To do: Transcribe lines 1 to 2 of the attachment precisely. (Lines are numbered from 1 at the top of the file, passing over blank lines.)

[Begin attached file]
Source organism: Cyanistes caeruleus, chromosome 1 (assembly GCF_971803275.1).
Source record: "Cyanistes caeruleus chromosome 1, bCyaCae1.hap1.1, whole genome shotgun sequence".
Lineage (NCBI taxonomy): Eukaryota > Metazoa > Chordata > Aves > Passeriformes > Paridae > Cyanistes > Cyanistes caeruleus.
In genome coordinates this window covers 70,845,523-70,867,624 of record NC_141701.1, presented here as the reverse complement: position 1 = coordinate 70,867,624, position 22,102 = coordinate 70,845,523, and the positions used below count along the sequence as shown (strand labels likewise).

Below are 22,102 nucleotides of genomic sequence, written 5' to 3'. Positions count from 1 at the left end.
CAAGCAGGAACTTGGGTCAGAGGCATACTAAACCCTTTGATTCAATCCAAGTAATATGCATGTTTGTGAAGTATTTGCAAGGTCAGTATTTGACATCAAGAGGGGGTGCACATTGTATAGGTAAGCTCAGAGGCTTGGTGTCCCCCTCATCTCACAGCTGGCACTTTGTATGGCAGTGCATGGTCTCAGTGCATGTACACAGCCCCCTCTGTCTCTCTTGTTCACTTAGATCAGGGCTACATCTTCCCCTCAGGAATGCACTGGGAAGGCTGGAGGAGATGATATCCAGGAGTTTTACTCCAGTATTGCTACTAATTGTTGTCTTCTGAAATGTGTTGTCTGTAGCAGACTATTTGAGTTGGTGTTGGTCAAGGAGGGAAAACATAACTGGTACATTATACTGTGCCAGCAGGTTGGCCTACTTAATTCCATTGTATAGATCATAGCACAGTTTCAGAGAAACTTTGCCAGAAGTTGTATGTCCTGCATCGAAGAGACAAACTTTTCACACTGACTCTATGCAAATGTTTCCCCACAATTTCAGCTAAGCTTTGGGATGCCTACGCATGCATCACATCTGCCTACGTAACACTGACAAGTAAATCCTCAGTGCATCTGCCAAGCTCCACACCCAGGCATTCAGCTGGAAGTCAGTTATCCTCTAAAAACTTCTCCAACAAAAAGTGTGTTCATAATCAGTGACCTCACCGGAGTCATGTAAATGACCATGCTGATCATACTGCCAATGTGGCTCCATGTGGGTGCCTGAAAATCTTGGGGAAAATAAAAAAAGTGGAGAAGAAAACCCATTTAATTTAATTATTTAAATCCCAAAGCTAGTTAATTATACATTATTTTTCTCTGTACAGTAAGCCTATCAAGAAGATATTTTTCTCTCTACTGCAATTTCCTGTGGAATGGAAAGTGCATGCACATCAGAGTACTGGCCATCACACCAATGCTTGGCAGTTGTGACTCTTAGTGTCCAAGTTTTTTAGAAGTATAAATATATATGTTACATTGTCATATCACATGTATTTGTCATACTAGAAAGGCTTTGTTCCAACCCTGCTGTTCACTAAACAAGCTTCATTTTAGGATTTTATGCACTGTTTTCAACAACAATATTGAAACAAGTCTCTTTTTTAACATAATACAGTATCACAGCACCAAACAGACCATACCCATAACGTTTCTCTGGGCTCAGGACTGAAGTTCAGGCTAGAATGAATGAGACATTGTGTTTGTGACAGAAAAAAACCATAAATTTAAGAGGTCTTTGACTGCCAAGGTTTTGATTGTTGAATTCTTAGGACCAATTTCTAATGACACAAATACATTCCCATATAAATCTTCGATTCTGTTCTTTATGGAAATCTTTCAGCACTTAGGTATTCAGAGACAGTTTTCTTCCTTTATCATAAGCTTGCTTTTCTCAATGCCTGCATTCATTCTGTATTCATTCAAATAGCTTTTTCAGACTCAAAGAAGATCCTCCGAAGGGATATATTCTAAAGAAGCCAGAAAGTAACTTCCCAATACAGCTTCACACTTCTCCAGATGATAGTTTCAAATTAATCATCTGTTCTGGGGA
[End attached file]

Source organism: Cyanistes caeruleus, chromosome 1 (assembly GCF_971803275.1).
Source record: "Cyanistes caeruleus chromosome 1, bCyaCae1.hap1.1, whole genome shotgun sequence".